Democratic Iowa gubernatorial candidates back school funding, diversity in forum

Latino group hosts its first gubernatorial forum in W. Liberty

The gubernatorial forum Tuesday night in West Liberty was organized by the League of United Latin American Citizens, or LULAC. (Madison Arnold, The Gazette)
The gubernatorial forum Tuesday night in West Liberty was organized by the League of United Latin American Citizens, or LULAC. (Madison Arnold, The Gazette)

WEST LIBERTY — Five of the seven Democrats who would like to be governor offered strong support of education, civil rights and diversity at a Tuesday night forum in West Liberty.

The forum was organized by the League of United Latin American Citizens, or LULAC, of Iowa in West Liberty, a Muscatine County city of 3,700 that was Iowa’s first Hispanic majority city.

John Norris of Des Moines told the 100 or so attending that Iowa schools aren’t funded well enough to deal the a lack of children’s mental health services and the number of children on free and reduced lunch programs.

“The funding for education levels are woefully inadequate to address the issues that we face in our schools today,” said Norris, a former chief of staff for Gov. Tom Vilsack.

Candidate Cathy Glasson, a Coralville nurse and union leader, said she would increase funding for K-12 education and work for tuition-free community college and a tuition freeze at public universities.

“As governor, my first month in office, we will have tuition-free community colleges,” Glasson said. “We will work to make in-state undergraduate tuition so that those students graduate debt-free from any of our public universities.”

Ross Wilburn of Ames, a former Iowa City mayor, spoke about students being bullied at school, saying it’s important for a governor to be a welcoming leader and provide programs similar to the Iowa Governor’s Conference on LGBTQ Youth.


“Another thing we can do, and it’s not just a symbolic thing, but (provide) opportunities for young people who feel that they have been bullied to get together, to learn from each other, to get support,” he said.

One of LULAC’s legislative priorities last year was to stop Iowa’s new voter ID law, which the Legislature adopted and which now requires voters to present an ID at the polls.

Andy McGuire of Des Moines, a doctor and former chairwoman of the state Democratic Party, said everyone who is eligible should be able to vote, including felons who have served their time and have their voting rights restored.

“Right now, we’re going the wrong direction,” McGuire said, saying she’d support repealing the voter ID law. “I think we should go all the way to vote by mail. I don’t see why we wouldn’t want everyone to vote.”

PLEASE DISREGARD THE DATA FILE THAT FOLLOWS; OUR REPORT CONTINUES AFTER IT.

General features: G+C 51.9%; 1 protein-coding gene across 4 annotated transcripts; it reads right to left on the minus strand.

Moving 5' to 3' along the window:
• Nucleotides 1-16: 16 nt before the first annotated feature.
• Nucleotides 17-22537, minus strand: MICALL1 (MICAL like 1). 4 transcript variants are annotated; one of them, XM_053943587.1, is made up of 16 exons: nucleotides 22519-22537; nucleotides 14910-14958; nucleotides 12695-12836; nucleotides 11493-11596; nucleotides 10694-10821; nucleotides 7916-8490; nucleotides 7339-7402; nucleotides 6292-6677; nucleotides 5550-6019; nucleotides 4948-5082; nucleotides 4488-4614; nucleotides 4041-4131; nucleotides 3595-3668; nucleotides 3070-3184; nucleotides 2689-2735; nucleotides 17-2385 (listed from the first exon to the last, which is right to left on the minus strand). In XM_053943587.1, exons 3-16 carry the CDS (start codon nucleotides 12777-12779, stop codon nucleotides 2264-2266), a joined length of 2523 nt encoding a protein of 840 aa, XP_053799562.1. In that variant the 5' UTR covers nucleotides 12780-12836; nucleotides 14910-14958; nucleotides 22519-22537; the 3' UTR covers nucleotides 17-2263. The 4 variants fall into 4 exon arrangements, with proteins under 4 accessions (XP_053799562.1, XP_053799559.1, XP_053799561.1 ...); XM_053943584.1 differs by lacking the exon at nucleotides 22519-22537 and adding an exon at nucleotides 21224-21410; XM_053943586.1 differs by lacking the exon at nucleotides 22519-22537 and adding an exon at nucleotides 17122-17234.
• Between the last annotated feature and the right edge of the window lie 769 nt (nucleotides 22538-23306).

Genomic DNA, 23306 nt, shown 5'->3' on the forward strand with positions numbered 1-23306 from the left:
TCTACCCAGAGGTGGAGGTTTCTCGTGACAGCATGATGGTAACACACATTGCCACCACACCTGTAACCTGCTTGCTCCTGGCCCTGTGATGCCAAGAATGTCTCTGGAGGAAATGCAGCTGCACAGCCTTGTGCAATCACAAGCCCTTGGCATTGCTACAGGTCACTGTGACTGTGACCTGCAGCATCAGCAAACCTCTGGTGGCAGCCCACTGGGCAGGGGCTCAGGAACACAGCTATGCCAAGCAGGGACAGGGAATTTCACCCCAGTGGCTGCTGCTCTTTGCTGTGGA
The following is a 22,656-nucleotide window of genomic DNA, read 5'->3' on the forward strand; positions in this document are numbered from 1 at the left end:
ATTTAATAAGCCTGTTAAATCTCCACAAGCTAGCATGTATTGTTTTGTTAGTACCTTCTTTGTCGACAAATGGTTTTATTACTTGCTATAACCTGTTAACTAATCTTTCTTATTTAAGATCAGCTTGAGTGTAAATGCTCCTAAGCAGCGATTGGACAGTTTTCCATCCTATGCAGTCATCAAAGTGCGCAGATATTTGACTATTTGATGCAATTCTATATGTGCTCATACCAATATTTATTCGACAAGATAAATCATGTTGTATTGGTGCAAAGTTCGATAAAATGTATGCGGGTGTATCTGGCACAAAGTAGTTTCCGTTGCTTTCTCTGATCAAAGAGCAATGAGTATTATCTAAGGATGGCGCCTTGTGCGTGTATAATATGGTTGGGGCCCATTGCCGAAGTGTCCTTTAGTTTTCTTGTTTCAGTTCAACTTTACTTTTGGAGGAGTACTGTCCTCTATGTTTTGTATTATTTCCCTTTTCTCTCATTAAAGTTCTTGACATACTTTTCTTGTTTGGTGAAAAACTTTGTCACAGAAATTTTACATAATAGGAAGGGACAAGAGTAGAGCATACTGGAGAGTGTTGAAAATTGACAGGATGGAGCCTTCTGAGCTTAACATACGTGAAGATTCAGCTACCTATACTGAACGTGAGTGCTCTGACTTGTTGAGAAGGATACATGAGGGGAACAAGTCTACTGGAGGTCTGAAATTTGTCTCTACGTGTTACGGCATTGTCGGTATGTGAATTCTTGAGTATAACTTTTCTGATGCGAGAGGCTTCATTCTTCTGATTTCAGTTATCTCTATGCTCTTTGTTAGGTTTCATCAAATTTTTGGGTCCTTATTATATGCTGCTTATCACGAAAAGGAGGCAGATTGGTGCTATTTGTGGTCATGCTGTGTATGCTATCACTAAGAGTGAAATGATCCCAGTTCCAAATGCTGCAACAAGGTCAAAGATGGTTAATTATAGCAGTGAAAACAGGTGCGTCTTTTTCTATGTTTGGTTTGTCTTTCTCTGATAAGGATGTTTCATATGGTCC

Jon Neiderbach, a Des Moines attorney, said he wants to make Iowa a welcoming state for diversity. He said communities can’t afford to have local law enforcement officers enforcing federal immigration laws.

“We’re a graying state,” Neiderbach said. “This is an economic development necessity, that we have to appeal to all kinds of folks not only from around the country but around the world to come to Iowa. Otherwise, we’re not going to have a workforce.”

In regard to renewable energy, University of Iowa student Emiliano Martinez, appearing on behalf of another gubernatorial hopeful, state Sen. Nate Boulton, D-Des Moines, said Boulton supports the renewable energy industry and solar and wind tax credit policies.

“I would say that environmental issues in this state, both urban and rural, are some of the most important issues my generation sees coming on the horizon,” Martinez said.


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LULAC co-hosted the forum with the West Liberty Rotary Club, and Maria Bribriesco, LULAC’s deputy state director, said the groups had planned a forum Thursday evening for Republican gubernatorial candidates. That plan was canceled, though, when Gov. Kim Reynolds and former Cedar Rapids Mayor Rob Corbett declined because of scheduling conflicts.

Bribriesco said it’s the first year the organization has had a gubernatorial forum. What began as a voter registration outreach effort, she said, turned into a bigger project to inform voters and train candidates.

“We saw this as the next logical step because Latinos, we’re growing in numbers, and we see that really we can be a political force in the state of Iowa and across the country,” Bribriesco said. “We want to do this as a public service for the community because an informed citizenry will give us a better government.”

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